Jazz chanteuse Sophie Milman named her one-month-old daughter, Talia, in honour of her great-grandmother, Tania Nuzman, who survived the chaos of Russia during the Second World War..
Which explains why the 32-year-old Davisviller could not pass up the opportunity to perform in Yiddish Glory on Jan. 27 at the Richmond Hill Centre for Performing Arts.
The show presents rediscovered songs, written by Yiddish-speaking Jews of Ukraine, from the Ukrainian National Library. Milman was informed of the music by Anna Shternshis, a professor at the Anne Tanenbaum Centre for Jewish Studies at the University of Toronto.
Immediately, the Russian folk tunes brought Milman back to her Russian roots, but with two children under the age of three, getting back into vocal shape posed a new dilemma.
“This definitely fell under the bin of extremely interesting,” Milman admits in an early January phone call. “It’s challenging, and the timing couldn’t have been more crazy — to do this a few weeks after delivering a baby.”
Still family is important both future and past. She shares her history while soothing her newborn to sleep, and keeping a watchful eye on her toddler, Jacob.
There’s a motherly resonance to her voice, and the reflection on what her grandparents went through as Ukrainian Jews during the war.
“I just couldn’t say no, given my background and given the nature of the project. It was just a perfect fit.”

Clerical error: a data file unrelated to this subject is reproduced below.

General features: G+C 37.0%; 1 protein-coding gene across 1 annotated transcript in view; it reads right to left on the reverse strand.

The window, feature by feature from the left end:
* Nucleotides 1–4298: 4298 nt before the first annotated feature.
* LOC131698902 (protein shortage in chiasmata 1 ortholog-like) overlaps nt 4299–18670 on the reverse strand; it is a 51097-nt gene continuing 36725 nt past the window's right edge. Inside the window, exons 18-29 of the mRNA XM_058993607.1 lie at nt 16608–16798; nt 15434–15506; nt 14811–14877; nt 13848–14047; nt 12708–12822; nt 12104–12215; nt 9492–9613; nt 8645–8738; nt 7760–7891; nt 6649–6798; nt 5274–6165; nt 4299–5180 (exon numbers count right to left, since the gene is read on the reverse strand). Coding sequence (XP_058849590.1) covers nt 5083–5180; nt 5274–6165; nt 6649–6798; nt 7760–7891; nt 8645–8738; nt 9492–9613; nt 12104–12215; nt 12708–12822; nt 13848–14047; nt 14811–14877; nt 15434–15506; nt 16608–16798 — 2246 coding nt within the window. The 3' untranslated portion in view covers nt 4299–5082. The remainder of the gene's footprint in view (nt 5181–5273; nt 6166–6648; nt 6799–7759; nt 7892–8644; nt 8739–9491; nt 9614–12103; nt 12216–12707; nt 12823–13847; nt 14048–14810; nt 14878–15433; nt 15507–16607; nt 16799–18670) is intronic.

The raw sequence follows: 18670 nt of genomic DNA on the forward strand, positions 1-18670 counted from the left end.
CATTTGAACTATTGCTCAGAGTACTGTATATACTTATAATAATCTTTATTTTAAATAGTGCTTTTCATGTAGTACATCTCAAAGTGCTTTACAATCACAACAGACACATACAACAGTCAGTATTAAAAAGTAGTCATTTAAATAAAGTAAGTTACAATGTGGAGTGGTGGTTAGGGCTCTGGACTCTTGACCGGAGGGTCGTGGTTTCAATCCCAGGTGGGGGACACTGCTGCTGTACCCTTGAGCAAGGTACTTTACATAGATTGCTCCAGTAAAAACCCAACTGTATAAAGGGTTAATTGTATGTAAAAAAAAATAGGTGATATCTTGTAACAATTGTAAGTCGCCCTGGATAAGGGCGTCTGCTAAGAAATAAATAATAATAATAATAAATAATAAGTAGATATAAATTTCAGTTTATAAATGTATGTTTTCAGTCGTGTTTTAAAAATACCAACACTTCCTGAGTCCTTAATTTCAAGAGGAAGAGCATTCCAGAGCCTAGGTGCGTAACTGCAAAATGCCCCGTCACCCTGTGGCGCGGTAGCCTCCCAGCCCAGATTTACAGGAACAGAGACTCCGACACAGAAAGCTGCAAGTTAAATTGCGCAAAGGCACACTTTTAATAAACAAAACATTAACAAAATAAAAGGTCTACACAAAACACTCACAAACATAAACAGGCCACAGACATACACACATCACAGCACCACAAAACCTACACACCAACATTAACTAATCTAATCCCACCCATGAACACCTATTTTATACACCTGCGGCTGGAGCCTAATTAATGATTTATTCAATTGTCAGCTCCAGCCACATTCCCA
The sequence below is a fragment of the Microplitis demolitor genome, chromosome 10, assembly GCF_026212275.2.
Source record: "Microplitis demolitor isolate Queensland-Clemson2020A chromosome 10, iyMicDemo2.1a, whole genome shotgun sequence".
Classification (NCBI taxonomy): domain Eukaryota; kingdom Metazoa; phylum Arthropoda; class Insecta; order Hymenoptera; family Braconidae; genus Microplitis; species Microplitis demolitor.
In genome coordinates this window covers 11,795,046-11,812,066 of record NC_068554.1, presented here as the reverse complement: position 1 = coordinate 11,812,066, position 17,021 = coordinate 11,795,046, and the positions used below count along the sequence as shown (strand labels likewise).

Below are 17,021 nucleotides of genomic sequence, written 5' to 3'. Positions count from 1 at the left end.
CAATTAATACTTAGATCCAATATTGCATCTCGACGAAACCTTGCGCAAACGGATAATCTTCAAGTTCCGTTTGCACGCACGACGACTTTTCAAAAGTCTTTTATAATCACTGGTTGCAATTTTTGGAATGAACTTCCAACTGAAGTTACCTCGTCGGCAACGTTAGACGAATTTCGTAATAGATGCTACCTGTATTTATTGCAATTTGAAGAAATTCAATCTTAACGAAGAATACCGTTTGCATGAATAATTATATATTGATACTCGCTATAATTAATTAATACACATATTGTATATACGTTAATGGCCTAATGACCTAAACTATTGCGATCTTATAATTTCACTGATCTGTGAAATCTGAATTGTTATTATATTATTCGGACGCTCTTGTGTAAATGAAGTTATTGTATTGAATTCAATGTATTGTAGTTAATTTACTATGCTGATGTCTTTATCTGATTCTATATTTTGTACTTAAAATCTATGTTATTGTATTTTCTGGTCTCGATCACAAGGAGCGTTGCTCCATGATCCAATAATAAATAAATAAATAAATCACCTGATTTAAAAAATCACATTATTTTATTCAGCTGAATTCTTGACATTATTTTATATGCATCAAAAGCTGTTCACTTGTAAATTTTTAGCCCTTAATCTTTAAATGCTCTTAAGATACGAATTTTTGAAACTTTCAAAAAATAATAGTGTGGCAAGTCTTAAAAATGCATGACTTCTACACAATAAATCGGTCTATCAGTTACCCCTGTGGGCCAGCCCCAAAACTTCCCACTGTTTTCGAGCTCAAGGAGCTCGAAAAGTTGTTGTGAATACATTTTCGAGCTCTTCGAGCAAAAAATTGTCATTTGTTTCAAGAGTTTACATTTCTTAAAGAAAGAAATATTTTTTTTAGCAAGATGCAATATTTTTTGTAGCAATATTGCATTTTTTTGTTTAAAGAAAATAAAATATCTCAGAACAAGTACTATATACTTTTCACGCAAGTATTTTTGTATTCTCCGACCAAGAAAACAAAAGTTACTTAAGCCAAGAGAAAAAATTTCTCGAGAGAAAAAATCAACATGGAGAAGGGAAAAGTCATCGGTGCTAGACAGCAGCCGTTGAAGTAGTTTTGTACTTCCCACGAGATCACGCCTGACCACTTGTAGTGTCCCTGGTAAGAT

Russia’s role during the war, Milman says, is something a lot of Canadians are not aware of, especially the Ukrainian Jews who fought on the front lines.
“The Soviet Union used all of its technology, manpower – everything – to exhaust the Germans, at a huge cost,” Milman says. “I don’t find that gets recognition here. I think we’re still stuck in a Cold War mentality.”
Her grandfather, Alex Milman, was 17 and fresh out of high school when he was drafted into the army. A few weeks after his graduation, the Germans invaded Ukraine, and he was given the role of paramedic.
“(He) went to the front with a paramedic kit which consisted of a needle, thread and a bottle of vodka, to sew up people in the field,” she says.
Her other grandfather, Yakov Nuzman, was a railway engineer and was given a role of authority in transporting army supplies and goods across the far reaches of the USSR.
Both grandmothers escaped east, only to return home to find family members and friends who did not evacuate, perished.
“Russia’s involvement was extremely complicated,” she admits. “The thinking behind the strategies was not necessarily to limit casualties. But not a lot of people knew that at the time. People were still taken in by Stalinism.”
Not all the songs shared in Yiddish Glory are based on the triumphs the Jewish people had during the hard times, Milman assures, as the anguish some went through is reflected in the melodies.
As for future projects, the Juno Award-winner says she is content with playing mom. She doesn’t rule out a future album, one to follow 2011’s In The Moonlight, as she says she’s compiling a list of songs to cover.
“I think about (returning to the studio) all the time, but I take my role as a mom very, very seriously,” she says. “The idea of recording and touring aggressively – leaving my kids – is something that’s very difficult for me to reconcile.”
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